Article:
MOTORCYCLING is a risky game, there’s no denying it. Everyone eventually crashes, and with performance increasing year on year, so, arguably, does the risk of doing yourself some serious damage.
But in 2018 motorcycling is the safest it has ever been. Thanks to innovative technology, we’re wearing equipment that the likes of Barry Sheene could only dream of. Helmets weigh little more than one kilogram yet can withstand huge impacts. Leathers save riders’ skin after 100mph lowsides and impact protection can turn a bone-breaking jolt into nothing but bruises.
Among this armoury of, er, armour is a relative newcomer to the game, and one that’s not yet been widely adopted. While tethered airbag systems (ones that attach to your bike via a cord, and activate when it’s pulled hard) have been around for years, motorcycle airbag systems are only now making it to the mainstream. The ‘modern’ airbag suit as we know it was first seen as a concept in the early 2000s, entered racing in the mid-noughties and has only been available to Joe Public only since 2011.
And, as ever, top-end racing is helping to develop the technology and bring it down to the masses. As of the first GP at Qatar this year, it’s been obligatory for riders in all three world championship classes – MotoGP, Moto2 and Moto3 – to wear an airbag system which covers the shoulders and collarbone, with full or central back protection optional. After seeing the injury reduction rate, other race series are likely to follow suit.
For the purposes of this article, we’re going to focus on just the two main contenders. There are other manufacturers offering and developing such systems, but Dainese and Alpinestars are the two forerunners on both road and track. Each uses patented technology and algorithms that have already proven incredibly successful in reducing serious injuries of the upper body.
Dainese came first, introducing its airbag prototype vest in 2000. Fast-forward seven years and the D-Air racing suit made its debut MotoGP inflation after Michael Ranseder crashed at the Valencia MotoGP. Then, in 2009, it became an internal system, although that same year Jorge Lorenzo suffered an awkward moment at Brno. His airbag inflated following a 75mph fall during the race, but failed to deflate afterwards, leaving him looking like a recently-burst sausage.
But any teething issues were soon resolved, and, to date, Dainese has recorded more than 600 positive activations in all three GP classes.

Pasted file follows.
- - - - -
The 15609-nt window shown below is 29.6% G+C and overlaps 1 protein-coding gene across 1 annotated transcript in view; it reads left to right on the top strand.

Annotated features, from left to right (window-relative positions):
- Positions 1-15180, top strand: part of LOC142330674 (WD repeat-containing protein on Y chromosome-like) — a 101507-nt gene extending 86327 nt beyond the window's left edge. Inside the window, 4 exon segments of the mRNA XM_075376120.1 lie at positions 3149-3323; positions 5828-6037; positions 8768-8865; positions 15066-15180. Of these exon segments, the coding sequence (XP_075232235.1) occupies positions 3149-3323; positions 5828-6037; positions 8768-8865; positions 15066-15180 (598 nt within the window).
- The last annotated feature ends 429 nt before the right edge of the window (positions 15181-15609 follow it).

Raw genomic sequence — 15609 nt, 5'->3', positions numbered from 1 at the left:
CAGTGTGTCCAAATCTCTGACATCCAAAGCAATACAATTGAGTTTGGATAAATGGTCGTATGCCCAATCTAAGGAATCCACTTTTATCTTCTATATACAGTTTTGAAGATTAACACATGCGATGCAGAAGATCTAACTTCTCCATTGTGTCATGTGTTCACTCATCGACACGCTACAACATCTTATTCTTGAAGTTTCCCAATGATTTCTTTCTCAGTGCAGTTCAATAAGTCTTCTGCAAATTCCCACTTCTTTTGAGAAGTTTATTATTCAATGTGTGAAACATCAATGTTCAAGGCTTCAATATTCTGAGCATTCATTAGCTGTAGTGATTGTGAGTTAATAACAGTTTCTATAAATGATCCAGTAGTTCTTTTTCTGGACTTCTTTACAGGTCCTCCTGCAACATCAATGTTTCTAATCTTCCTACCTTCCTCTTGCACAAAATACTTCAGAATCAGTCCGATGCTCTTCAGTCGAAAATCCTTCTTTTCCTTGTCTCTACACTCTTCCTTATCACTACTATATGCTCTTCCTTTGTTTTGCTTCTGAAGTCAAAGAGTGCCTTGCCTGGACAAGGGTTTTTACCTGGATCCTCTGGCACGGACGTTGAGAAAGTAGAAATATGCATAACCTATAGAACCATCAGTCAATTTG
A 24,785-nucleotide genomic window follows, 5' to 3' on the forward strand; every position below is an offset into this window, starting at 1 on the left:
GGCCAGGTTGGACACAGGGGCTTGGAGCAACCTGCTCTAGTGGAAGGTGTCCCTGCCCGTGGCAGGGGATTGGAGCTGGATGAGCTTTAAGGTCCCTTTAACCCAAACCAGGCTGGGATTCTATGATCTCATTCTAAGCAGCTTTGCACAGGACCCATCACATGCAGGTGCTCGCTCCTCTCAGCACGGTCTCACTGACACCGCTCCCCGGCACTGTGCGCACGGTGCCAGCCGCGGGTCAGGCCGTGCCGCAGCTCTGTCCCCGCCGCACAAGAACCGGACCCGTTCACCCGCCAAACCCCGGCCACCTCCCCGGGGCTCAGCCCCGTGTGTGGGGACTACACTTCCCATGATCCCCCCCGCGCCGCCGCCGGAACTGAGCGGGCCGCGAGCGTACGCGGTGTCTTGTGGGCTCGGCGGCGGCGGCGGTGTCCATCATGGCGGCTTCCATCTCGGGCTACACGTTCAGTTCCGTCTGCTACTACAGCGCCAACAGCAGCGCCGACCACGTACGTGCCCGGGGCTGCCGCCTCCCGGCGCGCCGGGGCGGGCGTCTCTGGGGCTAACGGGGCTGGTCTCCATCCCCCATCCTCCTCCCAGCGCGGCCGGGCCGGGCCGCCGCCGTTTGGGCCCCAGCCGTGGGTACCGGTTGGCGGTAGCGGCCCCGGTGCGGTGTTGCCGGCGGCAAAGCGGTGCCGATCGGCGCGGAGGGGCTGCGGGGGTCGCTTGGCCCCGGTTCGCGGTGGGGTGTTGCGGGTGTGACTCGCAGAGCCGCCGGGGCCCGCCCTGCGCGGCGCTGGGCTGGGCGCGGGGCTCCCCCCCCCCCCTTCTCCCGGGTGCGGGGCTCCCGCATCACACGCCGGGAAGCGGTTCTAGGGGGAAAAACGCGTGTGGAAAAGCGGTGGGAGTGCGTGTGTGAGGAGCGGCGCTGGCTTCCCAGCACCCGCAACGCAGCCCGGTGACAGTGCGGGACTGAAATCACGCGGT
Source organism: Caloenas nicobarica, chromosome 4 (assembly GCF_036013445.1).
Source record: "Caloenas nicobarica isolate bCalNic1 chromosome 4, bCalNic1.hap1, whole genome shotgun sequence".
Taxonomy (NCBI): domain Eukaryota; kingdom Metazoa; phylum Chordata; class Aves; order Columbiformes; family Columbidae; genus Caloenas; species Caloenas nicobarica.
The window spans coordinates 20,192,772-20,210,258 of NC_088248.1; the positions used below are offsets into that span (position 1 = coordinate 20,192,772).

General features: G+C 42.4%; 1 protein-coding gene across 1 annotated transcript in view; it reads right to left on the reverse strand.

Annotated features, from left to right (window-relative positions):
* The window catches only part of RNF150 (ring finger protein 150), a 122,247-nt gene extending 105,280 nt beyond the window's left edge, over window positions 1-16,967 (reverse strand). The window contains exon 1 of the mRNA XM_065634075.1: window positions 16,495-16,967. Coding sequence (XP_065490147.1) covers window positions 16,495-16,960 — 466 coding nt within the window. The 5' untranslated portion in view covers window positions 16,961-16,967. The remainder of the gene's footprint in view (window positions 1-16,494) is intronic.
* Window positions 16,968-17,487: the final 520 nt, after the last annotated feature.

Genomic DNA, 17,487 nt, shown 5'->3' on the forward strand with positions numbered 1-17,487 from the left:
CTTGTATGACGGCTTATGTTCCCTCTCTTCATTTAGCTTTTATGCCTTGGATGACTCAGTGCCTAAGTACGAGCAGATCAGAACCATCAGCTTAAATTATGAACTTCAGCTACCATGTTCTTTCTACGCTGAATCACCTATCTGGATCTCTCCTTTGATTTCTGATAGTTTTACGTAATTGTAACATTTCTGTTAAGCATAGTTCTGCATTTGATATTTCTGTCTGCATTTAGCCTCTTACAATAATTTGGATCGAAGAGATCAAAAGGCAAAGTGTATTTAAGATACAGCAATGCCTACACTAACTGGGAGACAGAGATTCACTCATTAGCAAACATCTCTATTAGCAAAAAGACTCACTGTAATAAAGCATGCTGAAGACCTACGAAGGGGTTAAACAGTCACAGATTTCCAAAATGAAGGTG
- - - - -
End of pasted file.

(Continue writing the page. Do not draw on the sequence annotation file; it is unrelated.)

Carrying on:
The other Italian giant, Alpinestars, began research into motorcycle airbags in 2001, and following several years of R&D, debuted its system in MotoGP in 2009.
Nowadays Dainese and Alpinestars dominate the market with their respective offerings, D-Air and Tech-Air, both of which come in track and street guises. How they work is little short of genius. Microscopic accelerometers and gyroscopes on the suits measure acceleration and lean angle, which is fed back to the internal computerised ‘brain’ of the system, around 1,000 times per second. Dainese uses a GPS unit to help the ECU work out how fast the bike is moving, while Alpinestars uses an advanced inertial algorithm instead. The ECU uses this data to detect a crash, determine its violence and decide whether to activate the airbag, all in a matter of milliseconds.
Upon detecting an accident, Alpinestars Tech-Air Race system’s ECU sets off one of a pair of helium-argon charge canisters that fill the vest in 45 milliseconds. Two gas bottles mean that a rider has a back-up in case they can get back on to the bike and continue racing after a crash.
The D-Air system meanwhile uses patented ‘microfilaments’ (millions of tiny filaments that connect to both sides of the interior of the airbags), which allow for constant and even distribution upon rapid inflation, again taking just 45 milliseconds.
Dainese’s D-Air system is integrated into its Mugello R D-Air (£3,399.95) and Misano D-Air (£1,899.95) race leathers, which weigh 1.2kg more than the manufacturer’s standard race suit, while Alpinestars’ 2kg Tech-Air Race Vest is a separate £999 garment, which is compatible with three race suits costing from £849.99 to £1599.99. While Dainese offers airbag protection to the neck, shoulders, collarbone and kidneys, Alpinestars adds inflation to the chest and upper abdomen.
For the 2018 MotoGP season, Dainese has five riders across the series – Franco Morbidelli, Andrea Iannone, Jack Miller, Pol Espargaro and Valentino Rossi – in its own airbag suit, and provides nine more riders with airbag suits to wear under their sponsor leathers.
Alpinestars has the monopoly, however, with almost 50 riders on the grid in its Tech-Air Race vest (26 with Alpinestars and 22 with other leather manufacturer), and it too has seen more than 600 activations in MotoGP, with no false deployments.
Out of these combined thousands of crashes, there’s been a few that have made the headlines. Take Leon Haslam’s violent 150mph highside on his WSBK BMW S1000RR at Misano practice in 2011. Despite landing heavily on his shoulders and back, he walked away uninjured thanks to the D-Air system.